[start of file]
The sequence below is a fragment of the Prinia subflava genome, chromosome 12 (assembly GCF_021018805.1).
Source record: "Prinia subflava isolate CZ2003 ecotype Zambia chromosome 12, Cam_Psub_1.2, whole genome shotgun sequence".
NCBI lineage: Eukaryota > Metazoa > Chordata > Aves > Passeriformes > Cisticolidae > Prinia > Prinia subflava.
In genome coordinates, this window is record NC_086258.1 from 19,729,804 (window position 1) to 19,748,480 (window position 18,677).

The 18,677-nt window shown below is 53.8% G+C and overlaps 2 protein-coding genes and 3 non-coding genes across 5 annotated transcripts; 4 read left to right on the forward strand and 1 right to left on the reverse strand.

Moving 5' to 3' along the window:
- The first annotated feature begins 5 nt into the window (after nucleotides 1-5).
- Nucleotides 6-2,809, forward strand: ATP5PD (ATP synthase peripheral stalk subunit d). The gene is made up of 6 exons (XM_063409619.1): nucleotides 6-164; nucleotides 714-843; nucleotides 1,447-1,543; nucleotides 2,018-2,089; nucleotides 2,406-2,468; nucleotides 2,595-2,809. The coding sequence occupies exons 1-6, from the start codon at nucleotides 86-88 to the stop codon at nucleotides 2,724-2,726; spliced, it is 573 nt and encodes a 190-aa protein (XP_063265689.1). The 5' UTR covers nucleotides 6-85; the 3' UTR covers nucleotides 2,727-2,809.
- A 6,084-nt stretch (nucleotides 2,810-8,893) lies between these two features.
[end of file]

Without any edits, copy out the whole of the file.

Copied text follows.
The sequence below is a fragment of the Prinia subflava genome, chromosome 12 (assembly GCF_021018805.1).
Source record: "Prinia subflava isolate CZ2003 ecotype Zambia chromosome 12, Cam_Psub_1.2, whole genome shotgun sequence".
NCBI lineage: Eukaryota > Metazoa > Chordata > Aves > Passeriformes > Cisticolidae > Prinia > Prinia subflava.
In genome coordinates, this window is record NC_086258.1 from 19,729,804 (window position 1) to 19,748,480 (window position 18,677).

The 18,677-nt window shown below is 53.8% G+C and overlaps 2 protein-coding genes and 3 non-coding genes across 5 annotated transcripts; 4 read left to right on the forward strand and 1 right to left on the reverse strand.

Moving 5' to 3' along the window:
- The first annotated feature begins 5 nt into the window (after nucleotides 1-5).
- Nucleotides 6-2,809, forward strand: ATP5PD (ATP synthase peripheral stalk subunit d). The gene is made up of 6 exons (XM_063409619.1): nucleotides 6-164; nucleotides 714-843; nucleotides 1,447-1,543; nucleotides 2,018-2,089; nucleotides 2,406-2,468; nucleotides 2,595-2,809. The coding sequence occupies exons 1-6, from the start codon at nucleotides 86-88 to the stop codon at nucleotides 2,724-2,726; spliced, it is 573 nt and encodes a 190-aa protein (XP_063265689.1). The 5' UTR covers nucleotides 6-85; the 3' UTR covers nucleotides 2,727-2,809.
- A 6,084-nt stretch (nucleotides 2,810-8,893) lies between these two features.